Joan Mitchell’s Resplendent Paintings: How the Abstract Expressionist Resolved the Unresolvable

Joan Mitchell’s Resplendent Paintings: How the Abstract Expressionist Resolved the Unresolvable

There was no turning back when, in 1950, Joan Mitchell completed Figure and City, a painting in which an abstracted figure emerges from the canvas amid a crush of cuboidal forms. Prior to this breakthrough, Mitchell had been working in a semi-figurative mode, producing still lifes and urban landscapes in which anything and everything could be reduced to geometric shapes. Then, after Figure and City, she leapt into the void and began working in abstraction. “I knew it was the last figure I would ever paint,” Mitchell said of the female shown in Figure and City. “I just knew. And it was.”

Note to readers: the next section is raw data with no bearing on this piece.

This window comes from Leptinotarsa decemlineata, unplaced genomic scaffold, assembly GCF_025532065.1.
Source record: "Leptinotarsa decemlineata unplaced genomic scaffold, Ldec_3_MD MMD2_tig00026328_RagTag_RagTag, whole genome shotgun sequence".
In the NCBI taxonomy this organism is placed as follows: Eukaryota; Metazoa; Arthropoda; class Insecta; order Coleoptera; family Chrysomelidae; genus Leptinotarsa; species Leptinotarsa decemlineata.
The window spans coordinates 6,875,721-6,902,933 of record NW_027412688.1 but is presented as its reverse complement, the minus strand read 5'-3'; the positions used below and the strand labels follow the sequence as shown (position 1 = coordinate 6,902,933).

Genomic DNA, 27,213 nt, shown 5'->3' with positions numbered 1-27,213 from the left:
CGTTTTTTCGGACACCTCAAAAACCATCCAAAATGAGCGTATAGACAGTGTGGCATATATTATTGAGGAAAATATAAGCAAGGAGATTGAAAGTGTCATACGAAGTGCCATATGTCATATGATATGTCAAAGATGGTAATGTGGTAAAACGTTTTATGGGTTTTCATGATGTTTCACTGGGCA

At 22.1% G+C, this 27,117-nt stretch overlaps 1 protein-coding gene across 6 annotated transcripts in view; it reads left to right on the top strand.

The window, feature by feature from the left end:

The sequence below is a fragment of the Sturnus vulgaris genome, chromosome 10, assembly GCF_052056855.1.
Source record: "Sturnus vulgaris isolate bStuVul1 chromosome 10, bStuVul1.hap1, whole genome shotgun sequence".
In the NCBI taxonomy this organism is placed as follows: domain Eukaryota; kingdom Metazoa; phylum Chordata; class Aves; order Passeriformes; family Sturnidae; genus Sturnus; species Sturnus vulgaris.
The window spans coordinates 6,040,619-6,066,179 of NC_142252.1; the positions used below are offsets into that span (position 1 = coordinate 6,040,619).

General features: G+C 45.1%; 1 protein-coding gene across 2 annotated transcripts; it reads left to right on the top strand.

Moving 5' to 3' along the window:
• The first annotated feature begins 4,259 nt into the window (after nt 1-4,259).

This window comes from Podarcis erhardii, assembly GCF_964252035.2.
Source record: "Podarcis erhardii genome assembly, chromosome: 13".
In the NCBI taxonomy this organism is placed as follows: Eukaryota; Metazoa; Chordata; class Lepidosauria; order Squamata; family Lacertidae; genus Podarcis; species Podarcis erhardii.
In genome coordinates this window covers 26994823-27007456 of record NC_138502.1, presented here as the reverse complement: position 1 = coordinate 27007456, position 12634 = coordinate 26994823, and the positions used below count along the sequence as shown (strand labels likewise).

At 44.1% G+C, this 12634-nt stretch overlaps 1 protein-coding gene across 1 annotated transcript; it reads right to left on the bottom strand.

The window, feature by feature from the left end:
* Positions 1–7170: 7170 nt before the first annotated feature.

In the decade afterward, Mitchell would come to refine the style for which she is now known. Many of the canvases she produced during the ’50s feature dazzling arrays of brushstrokes assembled against stark white backgrounds. Mitchell always made sure to leave her paint chunky and her colors pure and bright. The hues that she used would grow hotter as her career went on, and her gestural strokes would sometimes coalesce to form masses that appear to cluster in the center of her canvases. Impressionism and poetry, as well as nature and the cast of art-world A-listers that surrounded her, haunt her works—though their subject matter is often only revealed by their titles.